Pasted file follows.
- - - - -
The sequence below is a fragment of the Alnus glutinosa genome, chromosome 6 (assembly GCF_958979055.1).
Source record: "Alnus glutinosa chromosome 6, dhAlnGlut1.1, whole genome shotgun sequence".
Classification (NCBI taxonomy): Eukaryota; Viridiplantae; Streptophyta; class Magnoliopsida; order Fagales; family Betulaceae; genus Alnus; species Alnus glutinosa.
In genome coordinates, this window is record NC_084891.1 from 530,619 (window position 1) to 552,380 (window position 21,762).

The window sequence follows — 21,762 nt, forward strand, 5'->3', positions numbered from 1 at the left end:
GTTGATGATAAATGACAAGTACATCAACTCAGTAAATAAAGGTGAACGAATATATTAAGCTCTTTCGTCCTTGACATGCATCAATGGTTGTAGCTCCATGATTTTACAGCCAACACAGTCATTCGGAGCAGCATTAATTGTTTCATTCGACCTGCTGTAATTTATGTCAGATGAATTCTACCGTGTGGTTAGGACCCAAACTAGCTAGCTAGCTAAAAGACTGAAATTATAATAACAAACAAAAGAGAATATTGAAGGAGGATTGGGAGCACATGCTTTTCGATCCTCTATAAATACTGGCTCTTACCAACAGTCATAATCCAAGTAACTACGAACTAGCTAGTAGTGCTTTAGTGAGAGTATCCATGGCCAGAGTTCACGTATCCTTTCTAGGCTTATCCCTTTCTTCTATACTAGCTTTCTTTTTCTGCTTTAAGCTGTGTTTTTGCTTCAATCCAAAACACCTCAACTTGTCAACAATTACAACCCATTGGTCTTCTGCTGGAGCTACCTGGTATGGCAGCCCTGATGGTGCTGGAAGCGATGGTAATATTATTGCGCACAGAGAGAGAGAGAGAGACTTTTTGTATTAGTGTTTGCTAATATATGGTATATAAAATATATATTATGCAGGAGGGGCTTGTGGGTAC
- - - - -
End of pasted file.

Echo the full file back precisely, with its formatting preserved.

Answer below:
The sequence below is a fragment of the Alnus glutinosa genome, chromosome 6 (assembly GCF_958979055.1).
Source record: "Alnus glutinosa chromosome 6, dhAlnGlut1.1, whole genome shotgun sequence".
Classification (NCBI taxonomy): Eukaryota; Viridiplantae; Streptophyta; class Magnoliopsida; order Fagales; family Betulaceae; genus Alnus; species Alnus glutinosa.
In genome coordinates, this window is record NC_084891.1 from 530,619 (window position 1) to 552,380 (window position 21,762).

The window sequence follows — 21,762 nt, forward strand, 5'->3', positions numbered from 1 at the left end:
GTTGATGATAAATGACAAGTACATCAACTCAGTAAATAAAGGTGAACGAATATATTAAGCTCTTTCGTCCTTGACATGCATCAATGGTTGTAGCTCCATGATTTTACAGCCAACACAGTCATTCGGAGCAGCATTAATTGTTTCATTCGACCTGCTGTAATTTATGTCAGATGAATTCTACCGTGTGGTTAGGACCCAAACTAGCTAGCTAGCTAAAAGACTGAAATTATAATAACAAACAAAAGAGAATATTGAAGGAGGATTGGGAGCACATGCTTTTCGATCCTCTATAAATACTGGCTCTTACCAACAGTCATAATCCAAGTAACTACGAACTAGCTAGTAGTGCTTTAGTGAGAGTATCCATGGCCAGAGTTCACGTATCCTTTCTAGGCTTATCCCTTTCTTCTATACTAGCTTTCTTTTTCTGCTTTAAGCTGTGTTTTTGCTTCAATCCAAAACACCTCAACTTGTCAACAATTACAACCCATTGGTCTTCTGCTGGAGCTACCTGGTATGGCAGCCCTGATGGTGCTGGAAGCGATGGTAATATTATTGCGCACAGAGAGAGAGAGAGAGACTTTTTGTATTAGTGTTTGCTAATATATGGTATATAAAATATATATTATGCAGGAGGGGCTTGTGGGTAC